Effects of synaptic connectivity on liquid state

Comments

Transcription

Effects of synaptic connectivity on liquid state
Neural Networks 38 (2013) 39–51
Contents lists available at SciVerse ScienceDirect
Neural Networks
journal homepage: www.elsevier.com/locate/neunet
Effects of synaptic connectivity on liquid state machine performance
Han Ju a,c , Jian-Xin Xu b , Edmund Chong a , Antonius M.J. VanDongen a,∗
a
Program for Neuroscience and Behavioral Disorders, Duke–NUS Graduate Medical School, Singapore
b
Department of Electrical and Computer Engineering, National University of Singapore, Singapore
c
Graduate School for Integrative Science and Engineering, National University of Singapore, Singapore
article
info
Article history:
Received 23 March 2012
Received in revised form 26 September
2012
Accepted 6 November 2012
Keywords:
Liquid state machine
Genetic algorithm
Neural microcircuit optimization
Spatiotemporal pattern classification
abstract
The Liquid State Machine (LSM) is a biologically plausible computational neural network model for realtime computing on time-varying inputs, whose structure and function were inspired by the properties of
neocortical columns in the central nervous system of mammals. The LSM uses spiking neurons connected
by dynamic synapses to project inputs into a high dimensional feature space, allowing classification
of inputs by linear separation, similar to the approach used in support vector machines (SVMs). The
performance of a LSM neural network model on pattern recognition tasks mainly depends on its
parameter settings. Two parameters are of particular interest: the distribution of synaptic strengths and
synaptic connectivity. To design an efficient liquid filter that performs desired kernel functions, these
parameters need to be optimized. We have studied performance as a function of these parameters for
several models of synaptic connectivity. The results show that in order to achieve good performance,
large synaptic weights are required to compensate for a small number of synapses in the liquid filter,
and vice versa. In addition, a larger variance of the synaptic weights results in better performance for
LSM benchmark problems. We also propose a genetic algorithm-based approach to evolve the liquid
filter from a minimum structure with no connections, to an optimized kernel with a minimal number
of synapses and high classification accuracy. This approach facilitates the design of an optimal LSM with
reduced computational complexity. Results obtained using this genetic programming approach show that
the synaptic weight distribution after evolution is similar in shape to that found in cortical circuitry.
© 2012 Elsevier Ltd. All rights reserved.
1. Introduction
The neuronal wiring pattern in the human brain is one of the
most remarkable products of biological evolution. The synaptic
connectivity in the brain has been continuously and gradually
refined by natural selection, and finally evolved to possess extraordinary computational power. The human brain not only can memorize experiences, learn skills, and create ideas, but it is also a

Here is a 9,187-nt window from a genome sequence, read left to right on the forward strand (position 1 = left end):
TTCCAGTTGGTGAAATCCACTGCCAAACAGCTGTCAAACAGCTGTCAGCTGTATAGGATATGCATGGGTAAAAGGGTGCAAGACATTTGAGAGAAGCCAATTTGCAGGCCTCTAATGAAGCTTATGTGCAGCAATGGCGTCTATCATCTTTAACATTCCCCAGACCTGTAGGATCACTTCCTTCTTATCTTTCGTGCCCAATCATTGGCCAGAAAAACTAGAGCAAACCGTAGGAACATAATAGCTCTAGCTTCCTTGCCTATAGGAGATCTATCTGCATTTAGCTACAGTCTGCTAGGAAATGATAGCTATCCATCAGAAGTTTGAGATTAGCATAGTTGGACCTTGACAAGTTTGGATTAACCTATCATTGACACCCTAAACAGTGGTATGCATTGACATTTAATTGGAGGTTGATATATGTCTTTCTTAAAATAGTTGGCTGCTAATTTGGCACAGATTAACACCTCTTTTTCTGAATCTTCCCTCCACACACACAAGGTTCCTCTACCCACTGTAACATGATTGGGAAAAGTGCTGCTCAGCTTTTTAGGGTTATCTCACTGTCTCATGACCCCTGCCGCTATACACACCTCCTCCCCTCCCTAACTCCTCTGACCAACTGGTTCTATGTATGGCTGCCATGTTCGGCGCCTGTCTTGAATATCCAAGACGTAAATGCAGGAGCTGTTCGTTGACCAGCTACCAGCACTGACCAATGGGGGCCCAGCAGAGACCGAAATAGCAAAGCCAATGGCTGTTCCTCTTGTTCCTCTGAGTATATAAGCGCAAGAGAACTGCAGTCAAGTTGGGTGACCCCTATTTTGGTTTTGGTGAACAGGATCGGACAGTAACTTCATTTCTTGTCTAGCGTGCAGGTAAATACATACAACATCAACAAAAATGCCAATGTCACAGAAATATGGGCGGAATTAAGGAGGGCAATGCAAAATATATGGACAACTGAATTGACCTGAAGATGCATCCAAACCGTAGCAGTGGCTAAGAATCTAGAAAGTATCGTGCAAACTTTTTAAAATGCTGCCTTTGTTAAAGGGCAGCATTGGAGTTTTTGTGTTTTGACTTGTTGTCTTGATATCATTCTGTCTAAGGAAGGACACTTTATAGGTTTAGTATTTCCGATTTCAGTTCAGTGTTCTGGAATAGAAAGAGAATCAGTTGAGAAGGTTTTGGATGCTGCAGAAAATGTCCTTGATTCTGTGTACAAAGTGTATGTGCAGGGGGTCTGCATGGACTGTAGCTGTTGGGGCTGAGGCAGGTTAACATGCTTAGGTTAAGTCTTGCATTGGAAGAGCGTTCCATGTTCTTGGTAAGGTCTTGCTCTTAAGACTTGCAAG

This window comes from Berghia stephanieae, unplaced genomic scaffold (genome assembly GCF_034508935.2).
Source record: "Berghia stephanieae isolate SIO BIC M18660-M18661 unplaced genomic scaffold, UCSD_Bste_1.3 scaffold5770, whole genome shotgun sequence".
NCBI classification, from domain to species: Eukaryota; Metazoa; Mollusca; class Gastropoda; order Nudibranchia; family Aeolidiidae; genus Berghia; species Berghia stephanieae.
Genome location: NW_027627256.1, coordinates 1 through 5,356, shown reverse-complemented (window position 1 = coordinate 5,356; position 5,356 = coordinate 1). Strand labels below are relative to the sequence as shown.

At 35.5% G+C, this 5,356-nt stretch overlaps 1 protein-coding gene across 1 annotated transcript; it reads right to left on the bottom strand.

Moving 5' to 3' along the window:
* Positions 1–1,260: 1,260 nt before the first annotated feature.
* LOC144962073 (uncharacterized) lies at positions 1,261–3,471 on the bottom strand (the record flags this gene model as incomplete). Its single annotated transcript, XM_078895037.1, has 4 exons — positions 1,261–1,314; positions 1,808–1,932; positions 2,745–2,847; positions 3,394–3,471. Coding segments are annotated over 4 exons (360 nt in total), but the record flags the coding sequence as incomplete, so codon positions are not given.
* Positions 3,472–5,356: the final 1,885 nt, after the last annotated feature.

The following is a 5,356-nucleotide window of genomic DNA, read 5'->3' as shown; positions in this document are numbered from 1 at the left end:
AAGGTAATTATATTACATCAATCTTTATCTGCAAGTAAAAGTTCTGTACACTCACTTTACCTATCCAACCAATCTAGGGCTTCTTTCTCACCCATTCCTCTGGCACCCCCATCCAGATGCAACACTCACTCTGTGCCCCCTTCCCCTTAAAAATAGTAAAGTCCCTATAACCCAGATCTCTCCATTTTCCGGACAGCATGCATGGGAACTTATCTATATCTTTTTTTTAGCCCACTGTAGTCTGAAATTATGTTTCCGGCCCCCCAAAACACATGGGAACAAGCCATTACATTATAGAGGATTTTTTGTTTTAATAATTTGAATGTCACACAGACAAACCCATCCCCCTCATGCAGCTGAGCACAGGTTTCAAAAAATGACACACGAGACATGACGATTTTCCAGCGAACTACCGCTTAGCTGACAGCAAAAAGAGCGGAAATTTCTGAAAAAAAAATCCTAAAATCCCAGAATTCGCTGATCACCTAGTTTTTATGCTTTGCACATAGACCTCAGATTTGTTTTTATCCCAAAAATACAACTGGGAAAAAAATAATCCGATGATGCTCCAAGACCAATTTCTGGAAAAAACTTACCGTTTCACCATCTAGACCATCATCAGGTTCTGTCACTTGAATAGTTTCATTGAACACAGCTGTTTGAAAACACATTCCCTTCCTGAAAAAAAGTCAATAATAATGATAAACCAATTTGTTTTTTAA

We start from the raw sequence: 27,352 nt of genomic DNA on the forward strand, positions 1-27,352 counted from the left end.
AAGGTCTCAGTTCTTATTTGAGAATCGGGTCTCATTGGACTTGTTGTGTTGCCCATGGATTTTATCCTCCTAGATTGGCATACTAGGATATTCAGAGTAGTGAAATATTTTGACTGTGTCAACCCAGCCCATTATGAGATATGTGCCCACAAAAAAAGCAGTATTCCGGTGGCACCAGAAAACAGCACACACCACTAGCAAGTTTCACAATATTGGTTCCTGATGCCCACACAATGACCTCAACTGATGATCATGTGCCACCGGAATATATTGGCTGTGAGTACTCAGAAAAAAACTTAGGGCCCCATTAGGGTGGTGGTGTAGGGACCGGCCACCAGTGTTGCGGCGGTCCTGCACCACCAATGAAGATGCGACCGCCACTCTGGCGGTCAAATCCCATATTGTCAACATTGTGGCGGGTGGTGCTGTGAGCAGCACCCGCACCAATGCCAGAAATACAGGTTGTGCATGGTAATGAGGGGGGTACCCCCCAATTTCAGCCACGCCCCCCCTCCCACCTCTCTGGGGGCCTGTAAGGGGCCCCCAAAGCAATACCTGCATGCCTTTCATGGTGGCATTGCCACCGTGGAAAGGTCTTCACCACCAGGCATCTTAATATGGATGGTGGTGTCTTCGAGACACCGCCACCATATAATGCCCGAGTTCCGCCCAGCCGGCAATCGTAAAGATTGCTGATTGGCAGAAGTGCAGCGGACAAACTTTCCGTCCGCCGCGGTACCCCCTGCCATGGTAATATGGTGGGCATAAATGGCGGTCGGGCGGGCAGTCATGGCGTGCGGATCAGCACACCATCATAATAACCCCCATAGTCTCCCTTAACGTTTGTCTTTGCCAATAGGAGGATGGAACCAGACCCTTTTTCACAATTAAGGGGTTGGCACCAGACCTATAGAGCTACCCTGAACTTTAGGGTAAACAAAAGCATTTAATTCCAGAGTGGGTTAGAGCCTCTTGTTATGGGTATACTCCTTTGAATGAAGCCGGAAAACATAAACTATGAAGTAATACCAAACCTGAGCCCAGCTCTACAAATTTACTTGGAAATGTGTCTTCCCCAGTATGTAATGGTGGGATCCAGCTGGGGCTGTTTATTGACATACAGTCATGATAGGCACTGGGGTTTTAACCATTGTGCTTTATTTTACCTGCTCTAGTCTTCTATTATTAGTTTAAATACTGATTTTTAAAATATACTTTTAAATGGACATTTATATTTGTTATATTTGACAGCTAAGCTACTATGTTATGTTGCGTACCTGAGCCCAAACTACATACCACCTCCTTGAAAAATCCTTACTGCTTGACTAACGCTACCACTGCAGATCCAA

superior pattern classifier that can process multi-modal information in real-time.
The hippocampus, a brain region critical for learning and memory processes, has been reported to possess pattern separation
functionality similar to the Support Vector Machine (SVM) (Baker,
2003; Bakker, Kirwan, Miller, & Stark, 2008), a popular machine
classifier. The cerebellum has been modeled based on similar principles (Yamazaki & Tanaka, 2007). The SVM is a kernel ‘machine’
that nonlinearly transforms input data into high dimensional feature space, where accurate linear classification can be obtained
∗ Correspondence to: Program for Neuroscience and Behavioral Disorders, 8
College Road, Singapore 169857, Singapore. Tel.: +65 6515 7075.
E-mail address: [email protected] (A.M.J. VanDongen).
0893-6080/$ – see front matter © 2012 Elsevier Ltd. All rights reserved.
doi:10.1016/j.neunet.2012.11.003
by drawing a hyperplane. This kernel method is quite popular
in pattern recognition. The Liquid State Machine (LSM) (Maass,
Natschläger, & Markram, 2002) is a biologically plausible neural
network model inspired by the structural and functional organization of the mammalian neocortex. It uses a kernel approach
similar to the SVM. The kernel part (the ‘liquid filter’) is an artificial spiking neural network consisting of hundreds of neurons
and thousands of synaptic connections, whose model parameters
are set to mimic properties measured in real cortical neurons and
synapses. The input neurons inject spike train stimuli into the liquid filter, and a readout neuron that is connected to all the kernel
neurons can be trained to perform classification tasks. LSMs have
been applied to many applications, including word recognition
(Verstraeten, Schrauwen, Stroobandt, & Van Campenhout, 2005),
real-time speech recognition (Schrauwen, D’Haene, Verstraeten, &
Campenhout, 2008) and robotics (Joshi & Maass, 2004), and its performance is comparable to state-of-the-art recognition systems.
The traditional sigmoidal recurrent neural networks (RNNs)
have a fully-connected structure. A fully-connected network can
be reduced to a partially-connected version by setting certain